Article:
CRG named finalist in Army xTechSearch 8 competition for groundbreaking battery technology


Military soldiers in winter camo, carrying weapons in deep snow.
CRG’s li-metal battery cell chemistry will ensure uninterrupted functionality of equipment for soldiers operating in demanding conditions.

Cornerstone Research Group is one of 50 finalists in the Army xTechSearch 8 competition. The recognition comes in light of CRG’s groundbreaking pitch titled “Ultra-Low Temperature Rechargeable Li-Metal Battery,” showcasing the company’s innovative advancements in battery technology.

The core of CRG’s submission lies its cutting-edge lithium metal (Li-metal) battery cell chemistry, specifically engineered for high energy and low-temperature applications. With cells capable of generating an energy density exceeding 300 Wh/kg, capacity retention at discharge rates up to 9C, and functioning in temperatures as low as -60°C, CRG’s Li-metal technology stands out for its potential to power mission-critical equipment in the harshest of environments.

The competitive advantage of CRG’s technology stems from a unique cell design and chemistry, featuring a thin lithium metal (Li-metal) anode, an energy-dense cathode, and a custom nonflammable electrolyte. Designed to enhance the electrochemical kinetics for low-temperature and high-power applications, CRG also prioritized maximizing the energy density of the cell to extend mission run time.

Demonstrating its commitment to meeting the Department of Defense’s needs, CRG is actively working to transition this groundbreaking technology into soldier-portable battery packs. This initiative aims to ensure uninterrupted functionality of equipment for soldiers operating in demanding conditions.

“Soldiers rely on wearable/portable batteries to power mission-critical devices,” explained John Hondred, a team lead and research engineer at CRG. “As mission run times increase and as more devices are leveraged for longer operating times, there is an increasing demand of higher energy-density batteries operating at wider temperature ranges.”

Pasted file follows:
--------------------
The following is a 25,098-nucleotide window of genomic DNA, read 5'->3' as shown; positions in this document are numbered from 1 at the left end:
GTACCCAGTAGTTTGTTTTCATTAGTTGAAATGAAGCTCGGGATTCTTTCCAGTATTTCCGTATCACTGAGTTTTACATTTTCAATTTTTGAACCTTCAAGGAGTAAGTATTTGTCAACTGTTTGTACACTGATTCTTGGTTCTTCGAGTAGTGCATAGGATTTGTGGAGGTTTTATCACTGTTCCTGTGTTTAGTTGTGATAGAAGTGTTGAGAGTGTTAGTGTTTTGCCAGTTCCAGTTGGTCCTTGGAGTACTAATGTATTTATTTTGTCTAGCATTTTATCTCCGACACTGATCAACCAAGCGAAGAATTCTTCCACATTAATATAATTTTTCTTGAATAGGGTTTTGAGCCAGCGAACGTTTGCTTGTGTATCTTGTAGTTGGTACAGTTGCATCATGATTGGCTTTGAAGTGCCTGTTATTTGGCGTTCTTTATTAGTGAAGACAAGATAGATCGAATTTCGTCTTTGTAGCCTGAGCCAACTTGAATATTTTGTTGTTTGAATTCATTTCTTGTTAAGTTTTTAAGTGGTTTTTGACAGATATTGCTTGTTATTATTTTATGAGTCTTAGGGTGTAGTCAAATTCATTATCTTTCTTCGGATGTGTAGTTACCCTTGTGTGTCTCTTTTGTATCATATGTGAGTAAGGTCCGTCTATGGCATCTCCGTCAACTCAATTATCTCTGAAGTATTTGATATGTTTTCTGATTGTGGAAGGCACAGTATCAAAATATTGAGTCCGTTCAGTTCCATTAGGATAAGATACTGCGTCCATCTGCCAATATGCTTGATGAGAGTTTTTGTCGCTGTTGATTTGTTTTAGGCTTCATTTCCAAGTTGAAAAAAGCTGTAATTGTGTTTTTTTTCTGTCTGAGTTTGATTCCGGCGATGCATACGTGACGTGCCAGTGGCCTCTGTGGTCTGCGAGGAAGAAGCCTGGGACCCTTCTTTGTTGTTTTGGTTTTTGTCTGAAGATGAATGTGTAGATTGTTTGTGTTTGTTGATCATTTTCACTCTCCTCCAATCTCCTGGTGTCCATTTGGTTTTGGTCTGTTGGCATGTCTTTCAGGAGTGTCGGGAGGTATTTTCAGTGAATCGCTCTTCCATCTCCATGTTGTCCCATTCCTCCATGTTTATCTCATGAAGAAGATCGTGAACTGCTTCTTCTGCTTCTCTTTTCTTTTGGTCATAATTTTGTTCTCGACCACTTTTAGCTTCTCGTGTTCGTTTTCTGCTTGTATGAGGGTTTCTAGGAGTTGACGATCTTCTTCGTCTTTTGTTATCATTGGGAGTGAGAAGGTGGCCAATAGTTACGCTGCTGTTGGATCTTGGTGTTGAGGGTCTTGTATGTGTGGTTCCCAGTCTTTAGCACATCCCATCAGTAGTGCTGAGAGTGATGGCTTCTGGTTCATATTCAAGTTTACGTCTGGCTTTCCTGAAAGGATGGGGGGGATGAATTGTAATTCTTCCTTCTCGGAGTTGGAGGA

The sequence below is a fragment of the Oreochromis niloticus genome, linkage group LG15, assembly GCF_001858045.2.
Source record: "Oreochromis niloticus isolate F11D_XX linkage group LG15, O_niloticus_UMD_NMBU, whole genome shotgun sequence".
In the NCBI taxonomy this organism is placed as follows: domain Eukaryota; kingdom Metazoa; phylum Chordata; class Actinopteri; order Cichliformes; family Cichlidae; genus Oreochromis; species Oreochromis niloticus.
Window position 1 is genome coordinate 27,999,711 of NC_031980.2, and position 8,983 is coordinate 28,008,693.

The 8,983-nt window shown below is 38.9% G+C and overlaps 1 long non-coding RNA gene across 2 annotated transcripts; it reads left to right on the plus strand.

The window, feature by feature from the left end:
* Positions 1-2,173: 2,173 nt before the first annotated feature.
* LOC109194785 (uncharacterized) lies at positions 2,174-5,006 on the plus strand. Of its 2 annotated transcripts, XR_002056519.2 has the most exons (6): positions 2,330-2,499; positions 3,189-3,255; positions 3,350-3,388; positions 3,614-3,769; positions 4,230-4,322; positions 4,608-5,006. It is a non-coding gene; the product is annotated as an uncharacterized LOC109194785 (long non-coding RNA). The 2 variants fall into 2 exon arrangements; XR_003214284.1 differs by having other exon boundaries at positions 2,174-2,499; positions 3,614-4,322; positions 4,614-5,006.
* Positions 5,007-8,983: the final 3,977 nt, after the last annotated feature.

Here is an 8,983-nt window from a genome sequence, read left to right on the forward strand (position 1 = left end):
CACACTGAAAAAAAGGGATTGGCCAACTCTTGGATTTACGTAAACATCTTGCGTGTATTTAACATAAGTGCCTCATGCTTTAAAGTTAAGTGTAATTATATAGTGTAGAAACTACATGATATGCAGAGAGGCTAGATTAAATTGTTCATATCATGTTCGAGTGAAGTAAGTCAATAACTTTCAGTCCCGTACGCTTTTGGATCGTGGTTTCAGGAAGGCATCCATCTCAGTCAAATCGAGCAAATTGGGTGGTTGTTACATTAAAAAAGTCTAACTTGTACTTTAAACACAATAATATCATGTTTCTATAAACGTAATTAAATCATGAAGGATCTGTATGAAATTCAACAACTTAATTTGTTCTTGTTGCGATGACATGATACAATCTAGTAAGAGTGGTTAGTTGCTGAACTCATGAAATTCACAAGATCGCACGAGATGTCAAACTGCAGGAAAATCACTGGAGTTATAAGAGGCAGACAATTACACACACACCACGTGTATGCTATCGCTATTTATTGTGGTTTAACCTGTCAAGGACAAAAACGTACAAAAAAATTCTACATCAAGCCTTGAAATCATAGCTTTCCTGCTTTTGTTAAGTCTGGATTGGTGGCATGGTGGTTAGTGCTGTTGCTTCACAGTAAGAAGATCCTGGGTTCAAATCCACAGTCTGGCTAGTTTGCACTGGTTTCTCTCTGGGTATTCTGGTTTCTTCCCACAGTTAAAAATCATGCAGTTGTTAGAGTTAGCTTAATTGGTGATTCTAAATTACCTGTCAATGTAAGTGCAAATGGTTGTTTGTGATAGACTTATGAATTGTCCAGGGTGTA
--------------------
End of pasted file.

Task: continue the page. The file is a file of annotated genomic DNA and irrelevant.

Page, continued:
Modern batteries relying on lithium ion (Li-ion) cells are unable to provide the necessary output at extremely low temperatures. For Li-ion cells to function under these conditions, integrated heaters are required to maintain temperatures above -20°C. According to Hondred, CRG’s new Li-metal cell can effectively discharge with high power and high energy even under the harshest of military environments, enabling the continued use of critical equipment and devices.

CRG’s advanced Li-metal cell chemistry has far-reaching potential. Applications requiring high energy, high power, and/or wide operating temperatures could significantly benefit from adopting this technology. For the Army xTechSearch, CRG concentrated on powering unmanned aerial vehicles (UAV), electric vehicle take-off and landing (eVTOL), ground and maritime vehicles, directed energy weapons (DEW), and a variety of stationary equipment and microgrids.

The Army xTechSearch competition serves as a platform for CRG and other pioneers to integrate with the Army’s Science and Technology ecosystem, aligning technological solutions with real user requirements. Being named a finalist underscores CRG’s dedication to innovation and service, reinforcing the company’s position as a key player in advancing military capabilities.

“CRG extends its gratitude to the xTechSearch team for this recognition,” said Brian Henslee, vice president of power systems at CRG. “We look forward to further collaboration and advancement in the field of battery technology.”

For more information about this and other new technology at CRG, please visit